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Regina man finds $18,000 comic book while cleaning home

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The last thing Alan Neumiller expected to find when he was rummaging through old stuff was a comic book worth $18,000.

“It was a fluke, I guess you could say,” Neumiller told CBC Radio’s Saskatoon Morning.

Neumiller said he was doing some cleaning when he came across a box of comic books that was collecting dust.

“I don’t know why I hung on to this box for so long because I moved about three or four times,” he said.

“I hadn’t looked at those books in years,” he said. “I thought of possibly taking it down somewhere to one of the Salvation Army stores or something like that for people just to pick up.”

That’s when he came across a newspaper article about Lee Pearson, owner of Bridge City Comics in Saskatoon, receiving a special edition Archie comic book.

Neumiller thought he’d bring the comics by Pearson’s store, thinking the store owner could at least give them to a deserving person.

Owner felt ‘faint’ seeing special comic

Pearson said he was unimpressed with Neumiller’s collection at first — but that quickly changed.

“After about 10 or 15 comics, I started hitting some really old Marvel comics and a lot of them were considered key issues, which means something really important happened in them and it always drives the value up,” he said.

Pictured is one of the comics Alan Neumiller brought to Bridge City Comics in Saskatoon. Journey into Mystery comics were published by Marvel from 1952 until 1966. (Submitted by Lee Pearsons)

“Then I hit one certain comic — which was Fantastic Four number five — and my forehead started getting warm. I actually felt really faint.”

Pearson said he checked the value of the comic and found it would go for about $18,000, based on its condition.

Neumiller said he thought he was going to have to call an ambulance after seeing Pearson’s reaction.

“He was getting pretty short of breath and pale, so he got pretty excited over the whole thing,” said Neumiller.

Stroke of luck

Neumiller said his valuable comics — especially the Fantastic Four comic — are currently locked away until he and Pearson decide what to do with them.

“[Pearson] is doing some more investigating into it and trying to find other people that could be interested in them, besides himself,” said Neumiller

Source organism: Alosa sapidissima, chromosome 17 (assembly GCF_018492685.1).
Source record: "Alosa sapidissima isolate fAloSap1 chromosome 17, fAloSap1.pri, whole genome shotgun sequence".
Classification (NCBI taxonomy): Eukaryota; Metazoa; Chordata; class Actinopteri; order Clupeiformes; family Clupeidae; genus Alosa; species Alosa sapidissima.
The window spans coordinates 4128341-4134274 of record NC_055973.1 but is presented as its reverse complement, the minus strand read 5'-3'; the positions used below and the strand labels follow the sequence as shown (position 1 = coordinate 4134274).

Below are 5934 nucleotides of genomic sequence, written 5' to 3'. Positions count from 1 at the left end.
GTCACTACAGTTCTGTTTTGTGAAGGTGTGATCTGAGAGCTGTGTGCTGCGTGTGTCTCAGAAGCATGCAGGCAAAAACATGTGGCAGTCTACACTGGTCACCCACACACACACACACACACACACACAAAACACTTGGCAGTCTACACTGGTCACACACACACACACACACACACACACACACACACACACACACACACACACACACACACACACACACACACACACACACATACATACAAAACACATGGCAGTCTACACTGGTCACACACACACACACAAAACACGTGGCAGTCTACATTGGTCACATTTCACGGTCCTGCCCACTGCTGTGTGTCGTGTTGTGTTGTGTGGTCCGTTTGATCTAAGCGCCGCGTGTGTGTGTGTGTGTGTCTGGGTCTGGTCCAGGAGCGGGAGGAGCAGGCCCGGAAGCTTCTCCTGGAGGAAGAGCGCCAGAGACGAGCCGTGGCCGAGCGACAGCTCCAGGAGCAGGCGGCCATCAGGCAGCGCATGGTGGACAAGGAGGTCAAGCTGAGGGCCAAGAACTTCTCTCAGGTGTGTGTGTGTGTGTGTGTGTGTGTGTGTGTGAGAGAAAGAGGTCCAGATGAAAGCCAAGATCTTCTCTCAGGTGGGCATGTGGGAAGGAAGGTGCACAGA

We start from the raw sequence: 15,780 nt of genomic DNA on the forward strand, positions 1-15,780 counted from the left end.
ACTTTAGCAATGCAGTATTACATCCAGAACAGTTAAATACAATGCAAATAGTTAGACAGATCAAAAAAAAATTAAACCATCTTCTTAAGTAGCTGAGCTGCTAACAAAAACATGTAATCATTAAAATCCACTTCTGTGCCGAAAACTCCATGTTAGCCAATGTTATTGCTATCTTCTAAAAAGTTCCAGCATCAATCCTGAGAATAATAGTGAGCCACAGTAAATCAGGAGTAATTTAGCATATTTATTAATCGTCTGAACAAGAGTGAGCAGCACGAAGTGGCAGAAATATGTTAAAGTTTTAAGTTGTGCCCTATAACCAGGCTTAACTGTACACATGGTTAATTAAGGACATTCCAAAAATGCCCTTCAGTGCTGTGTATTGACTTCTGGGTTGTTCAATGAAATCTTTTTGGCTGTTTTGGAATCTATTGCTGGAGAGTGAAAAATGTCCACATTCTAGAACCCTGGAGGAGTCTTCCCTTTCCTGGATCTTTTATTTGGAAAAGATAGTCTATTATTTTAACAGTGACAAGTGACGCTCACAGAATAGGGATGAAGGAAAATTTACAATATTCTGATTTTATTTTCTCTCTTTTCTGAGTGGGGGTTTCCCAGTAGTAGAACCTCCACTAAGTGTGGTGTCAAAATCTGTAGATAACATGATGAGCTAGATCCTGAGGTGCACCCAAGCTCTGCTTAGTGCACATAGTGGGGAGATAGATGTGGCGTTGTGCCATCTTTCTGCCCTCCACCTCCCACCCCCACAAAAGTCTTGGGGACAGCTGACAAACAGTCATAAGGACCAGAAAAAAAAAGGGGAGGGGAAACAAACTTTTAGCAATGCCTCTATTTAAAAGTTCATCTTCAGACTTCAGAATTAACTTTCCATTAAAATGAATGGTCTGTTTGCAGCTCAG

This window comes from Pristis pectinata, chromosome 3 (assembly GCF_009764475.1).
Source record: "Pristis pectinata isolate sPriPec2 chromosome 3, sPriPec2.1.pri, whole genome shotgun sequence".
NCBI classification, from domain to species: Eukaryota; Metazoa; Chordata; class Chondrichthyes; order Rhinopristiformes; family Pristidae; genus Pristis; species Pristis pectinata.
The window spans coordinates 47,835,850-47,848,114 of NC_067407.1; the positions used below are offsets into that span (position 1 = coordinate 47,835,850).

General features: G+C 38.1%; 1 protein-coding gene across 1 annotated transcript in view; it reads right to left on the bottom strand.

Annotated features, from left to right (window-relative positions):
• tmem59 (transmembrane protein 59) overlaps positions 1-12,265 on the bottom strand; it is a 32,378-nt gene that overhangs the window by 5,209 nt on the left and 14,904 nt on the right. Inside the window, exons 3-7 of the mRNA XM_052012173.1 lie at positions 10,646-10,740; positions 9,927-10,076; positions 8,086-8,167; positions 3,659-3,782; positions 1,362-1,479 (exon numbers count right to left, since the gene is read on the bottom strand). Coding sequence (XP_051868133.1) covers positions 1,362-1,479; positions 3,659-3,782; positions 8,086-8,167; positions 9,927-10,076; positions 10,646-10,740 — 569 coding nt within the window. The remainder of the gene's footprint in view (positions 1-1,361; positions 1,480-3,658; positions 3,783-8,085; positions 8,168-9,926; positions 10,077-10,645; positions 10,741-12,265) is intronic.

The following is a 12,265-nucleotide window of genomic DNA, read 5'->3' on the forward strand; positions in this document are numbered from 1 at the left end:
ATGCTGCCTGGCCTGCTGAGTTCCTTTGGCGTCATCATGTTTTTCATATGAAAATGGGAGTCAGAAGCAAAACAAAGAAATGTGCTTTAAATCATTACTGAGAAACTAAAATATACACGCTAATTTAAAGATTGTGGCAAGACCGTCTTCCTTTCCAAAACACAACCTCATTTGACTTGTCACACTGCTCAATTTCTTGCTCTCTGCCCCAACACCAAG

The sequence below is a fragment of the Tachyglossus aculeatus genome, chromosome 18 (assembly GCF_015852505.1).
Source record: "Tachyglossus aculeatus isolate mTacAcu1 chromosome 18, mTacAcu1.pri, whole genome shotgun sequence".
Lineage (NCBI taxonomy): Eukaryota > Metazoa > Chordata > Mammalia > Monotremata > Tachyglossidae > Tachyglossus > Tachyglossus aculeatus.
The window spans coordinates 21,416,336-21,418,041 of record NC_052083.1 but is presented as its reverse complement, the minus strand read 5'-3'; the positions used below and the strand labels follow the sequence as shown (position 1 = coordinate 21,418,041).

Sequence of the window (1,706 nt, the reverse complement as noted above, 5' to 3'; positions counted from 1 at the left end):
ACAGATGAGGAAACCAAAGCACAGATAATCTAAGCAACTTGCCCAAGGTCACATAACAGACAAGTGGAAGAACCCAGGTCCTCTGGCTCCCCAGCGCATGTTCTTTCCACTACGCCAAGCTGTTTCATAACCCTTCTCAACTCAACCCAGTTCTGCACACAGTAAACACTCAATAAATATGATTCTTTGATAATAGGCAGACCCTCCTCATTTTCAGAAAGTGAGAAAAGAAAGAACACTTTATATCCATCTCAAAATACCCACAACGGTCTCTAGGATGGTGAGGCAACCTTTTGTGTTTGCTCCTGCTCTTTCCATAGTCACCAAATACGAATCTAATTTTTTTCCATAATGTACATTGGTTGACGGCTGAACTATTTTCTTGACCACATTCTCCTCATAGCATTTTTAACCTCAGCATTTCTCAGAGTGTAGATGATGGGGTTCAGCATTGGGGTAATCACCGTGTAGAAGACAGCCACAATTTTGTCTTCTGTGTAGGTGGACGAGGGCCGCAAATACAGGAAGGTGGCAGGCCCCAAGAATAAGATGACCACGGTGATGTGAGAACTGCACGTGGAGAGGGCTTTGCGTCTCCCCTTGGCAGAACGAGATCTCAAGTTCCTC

​Regardless of the outcome, Neumiller said finding the old comic books was a twist of fate for both him and Pearson, a coincidence of timing in seeing the newspaper article and getting together with Pearson.

“So we’ll just see where it goes from here,” he said.

Meanwhile, Pearson said he learned an important lesson from seeing what was in Neumiller’s collection.

“I will never ever again assume that there’s nothing in someone’s stack of comics,” he said.

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List of Tourist Attractions Open Now in Ottawa

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With Ontario now in Step 3 of 2021 three-step plan for reopening, museums and other indoor attractions are allowed to reopen with capacity limited to not exceed 50 per cent capacity indoors and 75 per cent capacity outdoors.

Here is a list of Ottawa attractions you can visit starting July 16th.

Do remember to wear masks and buy tickets in advance.

Parliament Hill

Parliament’s Centre Block and Peace Tower are closed for renovation.

You can join for tours of the Senate of Canada Building (2 Rideau Street), House of Commons at West Block (111 Wellington Street) on Parliament Hill, and East Block at East Block (111 Wellington Street) on Parliament Hill.

When: Grounds open; guided tours of Parliament are suspended through the summer of 2021.
Where: 111 Wellington Street, Downtown Ottawa

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Ottawa performer leapfrogs from gymnastics to Broadway to TV

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A new AppleTV+ series set in a magical town that’s stuck in a neverending 1940s musical includes a pair of Ottawa siblings in the cast.